So companies started building innovation labs to start focusing on creating their own disruptions. Fantastic! This is actually a great thing. But coming to this decision is the easiest part. The execution and implementation are the hardest. So what makes an innovation lab successful? Let’s take a look at some common patterns of their success. Please note, I am not able to disclose the names of the companies to maintain their privacy.

1. Permission and budget to fail.

Innovation is a numbers game. So in order for the team to land on something truly innovative that can be tested and rolled out, they need the room to push out a large volume of ideas that may not work. To support this effort, sufficient budget and resources are needed to turn ideas into prototypes that can be tested. This can help drive an overall culture of “failing forward”. When creative and unique ideas are explored, allow the team to share their learnings from fails and successes openly. The lessons can also be shared publicly as a form of thought leadership and showcase of work.

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2. Give Autonomy.

The team should have the autonomy to make their own decisions outside of the main business processes in order to continuously ideate, experiment, prototype and test. The entire company’s process  of work doesn’t need to be revamped, but create a way to work outside of the process in order to ideate and prototype large volumes of new ideas or fresh thinking. In order to cultivate this unique energy and process, the team needs to be in a separate space and have access to resources and tools that  would be helpful for them to produce quicker. This allows them to focus on the challenge at hand without having to deal with the account/client management/admin work. The physical space the team works in should be inspiring and help the company use it as a space to break out of normal protocols and experiment. The space can be inviting and open to the entire company to visit so that the innovative ideas permeate through the entire company.

3.Leverage the experts.

Pull in expertise outside of the company that can openly share how they innovate. Company B partnered with a consultant firm for design thinking and company D hired a consultancy to build their entire strategy. When selecting, choose expertise that will be invested in getting to know your company and its language. Outside perspectives help adoption and openness.

4. Make it happen company wide.

In order to get buy-in from employees, there needs to be employee education and engagement with the lab, rather than limiting innovation to something exclusive to the lab space and staff. Everyone should be innovating in their everyday work, whether or not they are working directly in the lab or not. However, to encourage this, employees need education, engagement, and incentives.

5. Always be measuring.

measure-quality[1]It’s important to measure the number of projects and people that have gone through the lab. However, it is also important to evaluate employee experiences in the lab (e.g. “Did you stretch?” “Was it worthwhile?”).  Did you deliver a proof of concept? How do people feel about the lab and their participation? The lab should not have to worry about generating revenue or be too focused on the quantitative success. It should be about testing ideas and learning from those experiences. The products and ideas that result from this approach can generate revenue, if the problem solving service is provided to clients.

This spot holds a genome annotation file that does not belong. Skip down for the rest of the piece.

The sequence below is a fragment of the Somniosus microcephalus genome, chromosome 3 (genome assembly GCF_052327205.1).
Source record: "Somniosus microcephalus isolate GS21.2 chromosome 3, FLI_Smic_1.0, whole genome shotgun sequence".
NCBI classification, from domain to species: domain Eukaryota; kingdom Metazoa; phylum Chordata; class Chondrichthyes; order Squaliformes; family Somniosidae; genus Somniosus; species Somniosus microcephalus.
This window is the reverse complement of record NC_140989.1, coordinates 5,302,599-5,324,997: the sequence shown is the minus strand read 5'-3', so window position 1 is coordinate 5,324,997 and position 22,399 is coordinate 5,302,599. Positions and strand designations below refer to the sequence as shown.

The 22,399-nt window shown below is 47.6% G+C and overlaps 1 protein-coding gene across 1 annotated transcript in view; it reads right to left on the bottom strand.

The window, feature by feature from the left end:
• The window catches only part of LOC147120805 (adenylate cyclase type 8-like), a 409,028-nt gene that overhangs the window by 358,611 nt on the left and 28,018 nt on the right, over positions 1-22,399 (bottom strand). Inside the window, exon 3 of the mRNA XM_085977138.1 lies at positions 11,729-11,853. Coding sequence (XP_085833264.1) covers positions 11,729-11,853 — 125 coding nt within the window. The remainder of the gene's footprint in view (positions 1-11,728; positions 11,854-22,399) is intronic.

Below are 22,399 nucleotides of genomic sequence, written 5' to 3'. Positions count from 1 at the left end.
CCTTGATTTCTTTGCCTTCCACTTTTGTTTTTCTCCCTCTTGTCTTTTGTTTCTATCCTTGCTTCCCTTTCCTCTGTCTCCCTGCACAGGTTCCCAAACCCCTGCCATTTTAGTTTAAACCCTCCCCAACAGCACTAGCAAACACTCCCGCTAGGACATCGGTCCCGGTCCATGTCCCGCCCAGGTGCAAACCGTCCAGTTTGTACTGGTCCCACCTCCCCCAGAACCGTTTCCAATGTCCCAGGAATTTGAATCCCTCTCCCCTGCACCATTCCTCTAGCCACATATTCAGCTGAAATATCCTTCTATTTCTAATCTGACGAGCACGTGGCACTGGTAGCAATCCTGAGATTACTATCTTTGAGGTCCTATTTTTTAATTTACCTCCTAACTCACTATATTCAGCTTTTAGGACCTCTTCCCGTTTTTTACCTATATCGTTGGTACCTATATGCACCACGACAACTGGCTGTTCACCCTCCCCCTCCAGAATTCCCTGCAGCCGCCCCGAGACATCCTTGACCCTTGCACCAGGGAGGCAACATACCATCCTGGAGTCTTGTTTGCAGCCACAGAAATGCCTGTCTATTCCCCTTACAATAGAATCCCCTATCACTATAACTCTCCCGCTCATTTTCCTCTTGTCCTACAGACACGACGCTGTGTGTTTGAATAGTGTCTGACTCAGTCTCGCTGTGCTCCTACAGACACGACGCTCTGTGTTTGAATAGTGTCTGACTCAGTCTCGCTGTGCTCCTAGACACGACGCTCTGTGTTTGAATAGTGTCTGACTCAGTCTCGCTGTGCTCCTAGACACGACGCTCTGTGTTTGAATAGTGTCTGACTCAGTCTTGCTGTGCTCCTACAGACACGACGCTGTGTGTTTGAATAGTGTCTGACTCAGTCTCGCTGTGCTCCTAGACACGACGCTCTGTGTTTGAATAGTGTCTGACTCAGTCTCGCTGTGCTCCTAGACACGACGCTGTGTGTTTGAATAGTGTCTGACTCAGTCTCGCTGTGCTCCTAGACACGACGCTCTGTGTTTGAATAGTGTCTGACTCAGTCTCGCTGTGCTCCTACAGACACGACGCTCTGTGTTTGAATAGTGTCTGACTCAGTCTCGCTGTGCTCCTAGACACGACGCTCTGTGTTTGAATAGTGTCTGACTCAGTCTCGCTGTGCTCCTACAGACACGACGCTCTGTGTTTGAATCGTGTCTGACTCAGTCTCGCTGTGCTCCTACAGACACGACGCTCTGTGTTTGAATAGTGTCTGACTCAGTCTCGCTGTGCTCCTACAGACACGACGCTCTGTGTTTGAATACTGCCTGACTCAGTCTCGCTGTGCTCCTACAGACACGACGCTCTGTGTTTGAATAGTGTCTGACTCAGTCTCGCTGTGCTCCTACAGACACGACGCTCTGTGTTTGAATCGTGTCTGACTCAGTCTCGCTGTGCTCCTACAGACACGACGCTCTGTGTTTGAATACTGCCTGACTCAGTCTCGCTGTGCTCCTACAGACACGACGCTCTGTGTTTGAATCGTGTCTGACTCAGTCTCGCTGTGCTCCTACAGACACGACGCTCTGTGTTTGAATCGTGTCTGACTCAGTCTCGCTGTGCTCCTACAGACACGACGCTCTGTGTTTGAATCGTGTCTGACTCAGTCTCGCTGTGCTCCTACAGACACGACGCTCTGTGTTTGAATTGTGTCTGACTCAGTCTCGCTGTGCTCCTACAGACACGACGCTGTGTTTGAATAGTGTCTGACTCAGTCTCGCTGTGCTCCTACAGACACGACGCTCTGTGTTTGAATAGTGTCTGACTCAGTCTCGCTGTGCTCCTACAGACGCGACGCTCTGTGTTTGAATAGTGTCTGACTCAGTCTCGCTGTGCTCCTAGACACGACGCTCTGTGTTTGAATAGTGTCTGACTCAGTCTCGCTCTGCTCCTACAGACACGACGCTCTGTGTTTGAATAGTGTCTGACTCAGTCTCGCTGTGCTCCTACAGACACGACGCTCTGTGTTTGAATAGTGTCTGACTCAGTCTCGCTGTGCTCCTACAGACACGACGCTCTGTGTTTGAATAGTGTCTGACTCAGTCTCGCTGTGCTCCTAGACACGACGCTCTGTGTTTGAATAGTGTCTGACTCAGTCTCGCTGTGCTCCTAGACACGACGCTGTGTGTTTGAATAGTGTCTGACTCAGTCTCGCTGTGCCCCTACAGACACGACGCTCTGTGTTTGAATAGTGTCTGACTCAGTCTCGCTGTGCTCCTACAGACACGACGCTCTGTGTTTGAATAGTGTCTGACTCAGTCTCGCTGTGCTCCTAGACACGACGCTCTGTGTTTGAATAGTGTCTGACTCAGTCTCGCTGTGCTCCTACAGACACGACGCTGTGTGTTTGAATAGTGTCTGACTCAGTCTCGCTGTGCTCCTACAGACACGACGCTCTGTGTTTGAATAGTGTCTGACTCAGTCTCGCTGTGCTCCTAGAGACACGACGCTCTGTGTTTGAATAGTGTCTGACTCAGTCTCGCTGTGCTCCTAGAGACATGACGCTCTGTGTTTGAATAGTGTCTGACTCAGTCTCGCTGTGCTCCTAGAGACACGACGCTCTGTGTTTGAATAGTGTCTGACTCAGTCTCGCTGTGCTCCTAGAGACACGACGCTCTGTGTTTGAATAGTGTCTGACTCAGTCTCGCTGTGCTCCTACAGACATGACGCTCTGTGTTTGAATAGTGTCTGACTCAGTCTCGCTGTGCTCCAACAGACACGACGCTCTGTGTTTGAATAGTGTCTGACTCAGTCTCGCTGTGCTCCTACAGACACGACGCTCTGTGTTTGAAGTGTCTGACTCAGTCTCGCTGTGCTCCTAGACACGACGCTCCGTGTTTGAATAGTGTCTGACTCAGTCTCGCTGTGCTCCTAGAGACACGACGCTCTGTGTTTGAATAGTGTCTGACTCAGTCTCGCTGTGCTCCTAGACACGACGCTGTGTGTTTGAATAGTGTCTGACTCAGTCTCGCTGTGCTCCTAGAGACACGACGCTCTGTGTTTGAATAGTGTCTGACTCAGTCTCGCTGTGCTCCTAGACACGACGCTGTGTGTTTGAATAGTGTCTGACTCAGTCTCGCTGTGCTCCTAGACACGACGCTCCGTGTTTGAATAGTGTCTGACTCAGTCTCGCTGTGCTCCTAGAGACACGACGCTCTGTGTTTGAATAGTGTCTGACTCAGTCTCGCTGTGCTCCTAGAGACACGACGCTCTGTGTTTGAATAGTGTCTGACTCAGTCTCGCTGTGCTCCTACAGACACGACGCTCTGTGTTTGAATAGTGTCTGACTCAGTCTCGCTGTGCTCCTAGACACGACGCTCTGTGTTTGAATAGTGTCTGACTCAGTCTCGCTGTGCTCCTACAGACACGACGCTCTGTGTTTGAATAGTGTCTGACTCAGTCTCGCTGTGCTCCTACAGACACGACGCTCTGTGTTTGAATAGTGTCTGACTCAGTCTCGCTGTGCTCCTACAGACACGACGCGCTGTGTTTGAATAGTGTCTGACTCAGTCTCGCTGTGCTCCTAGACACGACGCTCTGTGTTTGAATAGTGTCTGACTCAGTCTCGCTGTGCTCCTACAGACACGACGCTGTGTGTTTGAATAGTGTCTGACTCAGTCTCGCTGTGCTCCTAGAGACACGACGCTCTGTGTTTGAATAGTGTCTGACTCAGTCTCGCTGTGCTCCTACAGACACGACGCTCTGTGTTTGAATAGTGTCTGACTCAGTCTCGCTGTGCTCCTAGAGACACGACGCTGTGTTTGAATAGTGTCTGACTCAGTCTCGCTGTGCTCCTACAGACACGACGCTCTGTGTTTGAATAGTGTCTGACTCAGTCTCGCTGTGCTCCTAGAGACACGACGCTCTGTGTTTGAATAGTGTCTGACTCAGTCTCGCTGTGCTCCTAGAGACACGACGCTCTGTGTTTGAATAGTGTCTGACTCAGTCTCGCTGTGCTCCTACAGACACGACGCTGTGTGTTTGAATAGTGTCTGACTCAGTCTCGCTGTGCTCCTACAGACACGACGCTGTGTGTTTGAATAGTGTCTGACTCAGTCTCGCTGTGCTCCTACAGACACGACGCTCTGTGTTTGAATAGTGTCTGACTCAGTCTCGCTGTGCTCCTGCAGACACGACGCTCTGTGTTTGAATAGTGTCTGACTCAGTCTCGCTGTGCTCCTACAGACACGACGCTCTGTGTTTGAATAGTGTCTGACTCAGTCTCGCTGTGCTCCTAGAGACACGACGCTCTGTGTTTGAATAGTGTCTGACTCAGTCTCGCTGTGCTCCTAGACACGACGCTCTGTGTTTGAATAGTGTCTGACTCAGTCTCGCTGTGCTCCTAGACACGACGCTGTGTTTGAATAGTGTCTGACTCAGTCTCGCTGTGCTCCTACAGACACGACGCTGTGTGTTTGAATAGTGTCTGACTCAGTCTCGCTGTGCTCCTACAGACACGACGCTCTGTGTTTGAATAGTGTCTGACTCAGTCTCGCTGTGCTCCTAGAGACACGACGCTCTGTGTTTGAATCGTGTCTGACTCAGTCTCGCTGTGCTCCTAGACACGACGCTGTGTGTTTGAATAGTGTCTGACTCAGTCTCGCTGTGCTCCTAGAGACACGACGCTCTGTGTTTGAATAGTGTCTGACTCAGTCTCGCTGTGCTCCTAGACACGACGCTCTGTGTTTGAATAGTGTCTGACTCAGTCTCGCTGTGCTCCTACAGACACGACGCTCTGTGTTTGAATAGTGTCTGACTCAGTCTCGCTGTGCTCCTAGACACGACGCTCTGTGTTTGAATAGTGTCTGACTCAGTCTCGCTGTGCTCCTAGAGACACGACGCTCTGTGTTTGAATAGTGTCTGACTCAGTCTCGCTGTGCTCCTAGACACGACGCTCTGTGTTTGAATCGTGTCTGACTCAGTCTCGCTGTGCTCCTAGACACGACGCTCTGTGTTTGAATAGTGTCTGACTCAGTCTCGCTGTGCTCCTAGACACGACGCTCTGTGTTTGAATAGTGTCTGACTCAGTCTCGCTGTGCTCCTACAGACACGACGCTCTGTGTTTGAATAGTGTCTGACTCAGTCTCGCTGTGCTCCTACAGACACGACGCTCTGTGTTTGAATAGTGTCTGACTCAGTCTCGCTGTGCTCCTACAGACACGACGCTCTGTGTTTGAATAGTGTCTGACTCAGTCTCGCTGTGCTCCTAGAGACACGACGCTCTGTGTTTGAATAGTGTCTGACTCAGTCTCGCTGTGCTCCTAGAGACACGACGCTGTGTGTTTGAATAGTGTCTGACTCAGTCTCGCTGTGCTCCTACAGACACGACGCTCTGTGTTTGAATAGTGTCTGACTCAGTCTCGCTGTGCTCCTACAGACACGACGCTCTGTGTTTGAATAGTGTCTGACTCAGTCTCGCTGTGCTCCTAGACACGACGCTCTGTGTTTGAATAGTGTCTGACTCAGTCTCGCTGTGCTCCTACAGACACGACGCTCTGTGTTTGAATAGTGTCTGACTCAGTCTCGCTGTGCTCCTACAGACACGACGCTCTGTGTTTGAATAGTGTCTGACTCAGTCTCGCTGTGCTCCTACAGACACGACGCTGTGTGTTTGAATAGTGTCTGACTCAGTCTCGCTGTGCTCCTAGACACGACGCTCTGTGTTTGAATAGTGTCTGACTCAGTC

In order for innovation to be successful at your company, you have to prioritize creating an innovative culture by allowing the entire company to participate in some way, they should feel like they have the permission to fail and experiment for the greater good of the company. Whether a company decides to have a studio, lab or a strategy, it should have a systematic process that allows the team to execute ideas into testable prototypes fast. The work from the lab can be leveraged to create new business, thought leadership and possibly shift the company into transformative innovations. Innovation won’t happen overnight, matter of fact it may take years and failed attempts before the lab can generate revenue or successful innovations, but when it does the impact can be exponential.

 

 

More About The Product Mentor
TPM-Short3-Logo4The Product Mentor is a program designed to pair Product Management Mentors and Mentees around the World, across all industries, from start-up to enterprise, guided by the fundamental goals…

Better Decisions. Better Products. Better Product People.

Each Session of the program runs for 6 months with paired individuals…

  • Conducting regular 1-on-1 mentor-mentee chats
  • Sharing experiences with the larger Product community
  • Participating in live-streamed product management lessons and Q&A
  • Mentors and Mentees sharing their product management knowledge with the broader community

Sign up to be a Mentor today & join an elite group of product management leaders!

Check out the Mentors & Enjoy!

Jeremy Horn
The Product Guy

Google’s 70/20/10 Rule for Driving Product Innovation

frugal_innovation[1]

In a recent live stream from one of our mentors of The Product Mentor, James Alexander, lead a conversation around “Product Innovation @ Google”.  We are always looking for more product mentors from all around the world.  Signup to be a Mentor Today!

View the live stream…

 

About The Product Mentor

The Product Mentor is a program designed to pair Product Mentors and Mentees from around the World, across all industries, from start-up to enterprise, guided by the fundamental goals…